Majority of Puerto Ricans contemplate leaving the island, study finds

Majority of Puerto Ricans contemplate leaving the island, study finds

The participants of the study said the three best things about living on the island were the tropical climate, people, and family. (Image via Shutterstock).

By Mivette Vega

April 5, 2024

The younger generation is more dissatisfied with life on the island.

In an effort to understand how Puerto Rico’s residents view their prospects for growth, aspirations, and attitudes, the Center for Economic Renewal, Growth, and Excellence (CRECE by its Spanish initials) conducted a study in partnership with Gaither International, a marketing research firm.

The study consisted of focus group sessions across the island. Participants were divided into generational groups: Generation X (ages 41-57), Millennials (ages 27-42), and Generation Z (ages 16-20). 

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The younger generation is more dissatisfied in general. Among all participants, 63% have considered leaving Puerto Rico at some point, and 78% of that percentage are Generation Z.

Family is the main reason for staying on the island, 85% of the respondents say.

The participants said that three worst things about living in Puerto Rico were crime, government incompetence, and government corruption. 

The three best things about living on the island were the  tropical climate, people, and family.

Sixty-two percent of the participants said they lack financial freedom and live from paycheck to paycheck.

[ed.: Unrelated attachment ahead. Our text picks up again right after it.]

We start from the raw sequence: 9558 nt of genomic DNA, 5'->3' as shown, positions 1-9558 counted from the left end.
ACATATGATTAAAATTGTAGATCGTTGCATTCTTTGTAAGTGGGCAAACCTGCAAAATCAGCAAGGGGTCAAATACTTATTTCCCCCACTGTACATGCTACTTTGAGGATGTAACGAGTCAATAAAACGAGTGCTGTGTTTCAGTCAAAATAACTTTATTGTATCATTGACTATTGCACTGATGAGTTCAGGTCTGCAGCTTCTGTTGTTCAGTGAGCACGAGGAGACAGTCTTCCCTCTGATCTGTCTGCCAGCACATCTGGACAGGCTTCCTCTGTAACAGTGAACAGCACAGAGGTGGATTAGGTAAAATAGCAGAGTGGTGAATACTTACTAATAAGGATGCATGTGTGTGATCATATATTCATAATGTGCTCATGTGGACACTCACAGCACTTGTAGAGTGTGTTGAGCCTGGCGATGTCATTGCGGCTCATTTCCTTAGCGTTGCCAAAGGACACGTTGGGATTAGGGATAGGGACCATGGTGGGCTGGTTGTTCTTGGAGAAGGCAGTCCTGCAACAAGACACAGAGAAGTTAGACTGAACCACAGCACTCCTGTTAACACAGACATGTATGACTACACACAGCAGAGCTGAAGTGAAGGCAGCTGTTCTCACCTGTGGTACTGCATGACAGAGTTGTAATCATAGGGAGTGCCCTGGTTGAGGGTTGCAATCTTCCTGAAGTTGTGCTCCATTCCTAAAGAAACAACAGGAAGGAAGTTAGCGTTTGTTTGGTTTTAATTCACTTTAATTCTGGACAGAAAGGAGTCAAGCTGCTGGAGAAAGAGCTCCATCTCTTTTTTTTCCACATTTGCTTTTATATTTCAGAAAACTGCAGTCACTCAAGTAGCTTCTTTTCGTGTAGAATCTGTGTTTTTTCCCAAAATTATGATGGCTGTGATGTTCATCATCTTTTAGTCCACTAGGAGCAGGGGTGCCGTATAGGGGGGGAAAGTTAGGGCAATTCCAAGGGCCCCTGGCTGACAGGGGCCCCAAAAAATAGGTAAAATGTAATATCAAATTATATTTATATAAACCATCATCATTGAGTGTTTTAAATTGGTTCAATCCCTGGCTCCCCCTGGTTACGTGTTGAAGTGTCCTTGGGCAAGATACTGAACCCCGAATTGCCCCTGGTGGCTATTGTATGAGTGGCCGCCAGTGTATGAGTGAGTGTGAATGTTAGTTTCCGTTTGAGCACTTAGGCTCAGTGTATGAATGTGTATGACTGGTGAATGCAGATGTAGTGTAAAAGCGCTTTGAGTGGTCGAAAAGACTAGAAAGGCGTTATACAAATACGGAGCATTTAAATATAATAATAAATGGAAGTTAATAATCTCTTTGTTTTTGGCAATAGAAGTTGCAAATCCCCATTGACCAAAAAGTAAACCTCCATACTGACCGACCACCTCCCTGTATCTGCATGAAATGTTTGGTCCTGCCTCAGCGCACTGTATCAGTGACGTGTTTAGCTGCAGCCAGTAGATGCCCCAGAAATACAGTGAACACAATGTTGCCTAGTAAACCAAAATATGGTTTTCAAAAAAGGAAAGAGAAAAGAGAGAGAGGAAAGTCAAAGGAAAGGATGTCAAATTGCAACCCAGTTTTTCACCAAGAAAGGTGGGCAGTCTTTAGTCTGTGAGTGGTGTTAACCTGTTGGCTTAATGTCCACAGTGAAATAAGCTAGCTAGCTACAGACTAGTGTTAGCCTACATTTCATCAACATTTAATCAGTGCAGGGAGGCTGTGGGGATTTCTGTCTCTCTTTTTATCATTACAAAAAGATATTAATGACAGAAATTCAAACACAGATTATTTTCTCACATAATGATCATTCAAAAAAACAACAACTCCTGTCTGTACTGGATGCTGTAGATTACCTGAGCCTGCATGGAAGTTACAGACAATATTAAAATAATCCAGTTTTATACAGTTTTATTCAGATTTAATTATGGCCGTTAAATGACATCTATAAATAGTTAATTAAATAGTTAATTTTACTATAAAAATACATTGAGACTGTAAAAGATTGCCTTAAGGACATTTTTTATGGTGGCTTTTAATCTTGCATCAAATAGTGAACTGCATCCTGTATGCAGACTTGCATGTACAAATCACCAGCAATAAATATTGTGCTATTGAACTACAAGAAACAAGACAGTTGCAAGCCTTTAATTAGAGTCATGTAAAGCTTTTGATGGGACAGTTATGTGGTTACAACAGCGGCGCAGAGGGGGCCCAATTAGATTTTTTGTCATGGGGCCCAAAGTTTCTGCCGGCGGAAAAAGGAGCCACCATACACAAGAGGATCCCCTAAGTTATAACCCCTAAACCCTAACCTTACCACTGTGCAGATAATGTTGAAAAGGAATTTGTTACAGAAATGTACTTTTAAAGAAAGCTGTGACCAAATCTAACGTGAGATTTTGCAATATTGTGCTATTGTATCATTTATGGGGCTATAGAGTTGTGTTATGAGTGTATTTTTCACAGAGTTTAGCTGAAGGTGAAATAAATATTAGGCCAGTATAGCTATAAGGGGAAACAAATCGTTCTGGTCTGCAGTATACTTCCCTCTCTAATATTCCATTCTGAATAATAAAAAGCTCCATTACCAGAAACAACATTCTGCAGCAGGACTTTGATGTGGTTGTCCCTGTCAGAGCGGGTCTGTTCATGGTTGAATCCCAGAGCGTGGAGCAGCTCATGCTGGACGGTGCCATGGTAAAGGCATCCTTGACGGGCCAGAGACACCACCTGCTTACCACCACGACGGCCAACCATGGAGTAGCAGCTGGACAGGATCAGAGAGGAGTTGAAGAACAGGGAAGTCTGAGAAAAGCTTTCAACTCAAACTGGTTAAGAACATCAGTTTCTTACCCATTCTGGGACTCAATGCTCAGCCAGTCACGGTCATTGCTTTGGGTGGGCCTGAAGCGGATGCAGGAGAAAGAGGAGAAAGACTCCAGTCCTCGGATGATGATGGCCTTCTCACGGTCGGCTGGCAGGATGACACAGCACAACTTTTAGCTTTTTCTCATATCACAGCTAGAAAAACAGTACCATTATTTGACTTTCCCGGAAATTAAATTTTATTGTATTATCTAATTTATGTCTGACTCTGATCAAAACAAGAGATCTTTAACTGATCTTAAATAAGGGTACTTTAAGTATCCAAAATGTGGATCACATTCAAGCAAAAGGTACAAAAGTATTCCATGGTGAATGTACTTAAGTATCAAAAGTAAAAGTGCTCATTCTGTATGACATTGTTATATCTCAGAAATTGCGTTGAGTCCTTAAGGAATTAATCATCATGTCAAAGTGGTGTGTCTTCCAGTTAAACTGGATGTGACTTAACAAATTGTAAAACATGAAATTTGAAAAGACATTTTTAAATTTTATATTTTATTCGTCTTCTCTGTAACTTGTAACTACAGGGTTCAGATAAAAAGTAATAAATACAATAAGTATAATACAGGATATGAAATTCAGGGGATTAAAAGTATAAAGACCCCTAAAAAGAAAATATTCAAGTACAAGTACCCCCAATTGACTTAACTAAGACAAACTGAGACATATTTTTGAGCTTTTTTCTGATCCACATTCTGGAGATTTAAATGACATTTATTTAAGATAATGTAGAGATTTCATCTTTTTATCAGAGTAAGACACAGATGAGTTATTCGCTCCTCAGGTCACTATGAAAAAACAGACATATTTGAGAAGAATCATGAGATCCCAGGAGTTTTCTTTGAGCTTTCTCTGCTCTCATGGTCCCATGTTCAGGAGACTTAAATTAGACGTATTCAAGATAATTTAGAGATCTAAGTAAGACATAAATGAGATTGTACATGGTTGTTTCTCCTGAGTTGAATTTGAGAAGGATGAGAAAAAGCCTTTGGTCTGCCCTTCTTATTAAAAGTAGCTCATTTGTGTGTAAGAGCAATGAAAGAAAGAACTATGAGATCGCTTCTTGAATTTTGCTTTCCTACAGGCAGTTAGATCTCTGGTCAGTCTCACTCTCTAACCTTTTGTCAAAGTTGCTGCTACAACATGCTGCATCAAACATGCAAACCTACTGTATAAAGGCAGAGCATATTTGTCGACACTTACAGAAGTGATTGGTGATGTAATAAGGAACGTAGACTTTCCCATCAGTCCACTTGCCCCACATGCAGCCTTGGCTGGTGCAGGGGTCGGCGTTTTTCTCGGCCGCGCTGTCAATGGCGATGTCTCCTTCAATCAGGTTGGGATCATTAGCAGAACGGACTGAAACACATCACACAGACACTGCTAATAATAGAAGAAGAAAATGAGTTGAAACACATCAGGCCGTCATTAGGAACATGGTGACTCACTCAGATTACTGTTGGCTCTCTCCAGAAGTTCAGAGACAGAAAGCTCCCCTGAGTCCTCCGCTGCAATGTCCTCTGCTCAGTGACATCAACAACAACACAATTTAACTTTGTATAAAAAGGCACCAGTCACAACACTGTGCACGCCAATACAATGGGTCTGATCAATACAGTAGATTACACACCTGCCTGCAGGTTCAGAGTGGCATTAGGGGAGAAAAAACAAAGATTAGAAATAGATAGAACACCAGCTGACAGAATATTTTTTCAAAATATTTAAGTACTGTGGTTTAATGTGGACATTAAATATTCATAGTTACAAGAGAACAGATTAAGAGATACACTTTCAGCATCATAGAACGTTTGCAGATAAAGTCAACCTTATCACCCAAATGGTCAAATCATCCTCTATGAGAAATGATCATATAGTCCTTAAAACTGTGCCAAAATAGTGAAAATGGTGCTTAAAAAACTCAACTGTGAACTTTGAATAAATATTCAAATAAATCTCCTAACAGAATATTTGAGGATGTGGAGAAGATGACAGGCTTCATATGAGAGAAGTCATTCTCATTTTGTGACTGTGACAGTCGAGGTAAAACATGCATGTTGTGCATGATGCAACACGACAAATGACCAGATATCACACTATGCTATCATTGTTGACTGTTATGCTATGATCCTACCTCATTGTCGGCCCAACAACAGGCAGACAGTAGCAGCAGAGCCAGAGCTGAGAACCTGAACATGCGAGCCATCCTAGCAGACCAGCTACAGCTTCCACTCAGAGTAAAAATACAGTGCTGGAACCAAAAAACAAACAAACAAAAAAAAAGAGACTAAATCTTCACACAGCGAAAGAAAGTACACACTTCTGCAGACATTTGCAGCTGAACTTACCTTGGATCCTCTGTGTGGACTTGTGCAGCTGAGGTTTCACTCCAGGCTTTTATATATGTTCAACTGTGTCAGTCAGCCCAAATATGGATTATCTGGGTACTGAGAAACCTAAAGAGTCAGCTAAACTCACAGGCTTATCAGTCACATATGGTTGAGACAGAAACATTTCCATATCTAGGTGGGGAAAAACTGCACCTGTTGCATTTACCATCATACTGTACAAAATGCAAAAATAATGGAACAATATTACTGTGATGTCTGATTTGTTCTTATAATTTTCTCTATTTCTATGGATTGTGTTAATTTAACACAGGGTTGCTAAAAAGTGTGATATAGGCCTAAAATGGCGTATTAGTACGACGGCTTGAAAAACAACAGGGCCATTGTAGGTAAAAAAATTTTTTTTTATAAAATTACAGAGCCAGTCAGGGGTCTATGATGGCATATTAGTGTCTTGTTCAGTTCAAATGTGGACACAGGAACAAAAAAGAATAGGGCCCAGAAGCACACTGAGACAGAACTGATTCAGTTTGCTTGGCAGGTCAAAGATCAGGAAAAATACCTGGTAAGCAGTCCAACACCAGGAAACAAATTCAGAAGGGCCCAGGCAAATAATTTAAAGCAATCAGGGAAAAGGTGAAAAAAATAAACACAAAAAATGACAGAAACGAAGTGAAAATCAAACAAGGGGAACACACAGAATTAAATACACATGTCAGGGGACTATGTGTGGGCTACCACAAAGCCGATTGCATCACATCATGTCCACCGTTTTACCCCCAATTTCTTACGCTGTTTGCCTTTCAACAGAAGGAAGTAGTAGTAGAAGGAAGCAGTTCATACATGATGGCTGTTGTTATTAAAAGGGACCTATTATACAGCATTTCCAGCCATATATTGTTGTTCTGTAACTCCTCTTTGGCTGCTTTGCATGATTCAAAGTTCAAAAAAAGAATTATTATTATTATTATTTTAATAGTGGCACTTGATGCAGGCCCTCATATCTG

Sixty percent think the economy is staying the same or getting worse.

Regarding the possibility of starting a business, women are more willing to start a business with 42% open to the idea compared to 36% of men. Sixty-seven percent of participants agreed that starting a business on the island is difficult.

The majority of participants (59%) think success is driven by individual effort, persistence, and hard work.

Seventy-two percent of participants said that it’s important to have skills  to reach self sufficiency.

The government did not do so well in the study. Ninety-three percent of participants think the government spends too much money. 

RELATED: Puerto Rico’s infrastructure faces serious threat due to climate crisis

Sixty-six percent of participants don’t feel comfortable giving the government more control over their lives.  

Seventy-one percent think there’s a correlation between government control of the means of production and distribution of collective goods and corruption. 


  • Mivette Vega

    Mivette Vega is a seasoned journalist and multimedia reporter whose stories center the Latino community. She is passionate about justice, equality, environmental matters, and animals. She is a Salvadorrican—Salvadorian that grew up in Puerto Rico—that has lived in San Juan, Venice, Italy, and Miami.

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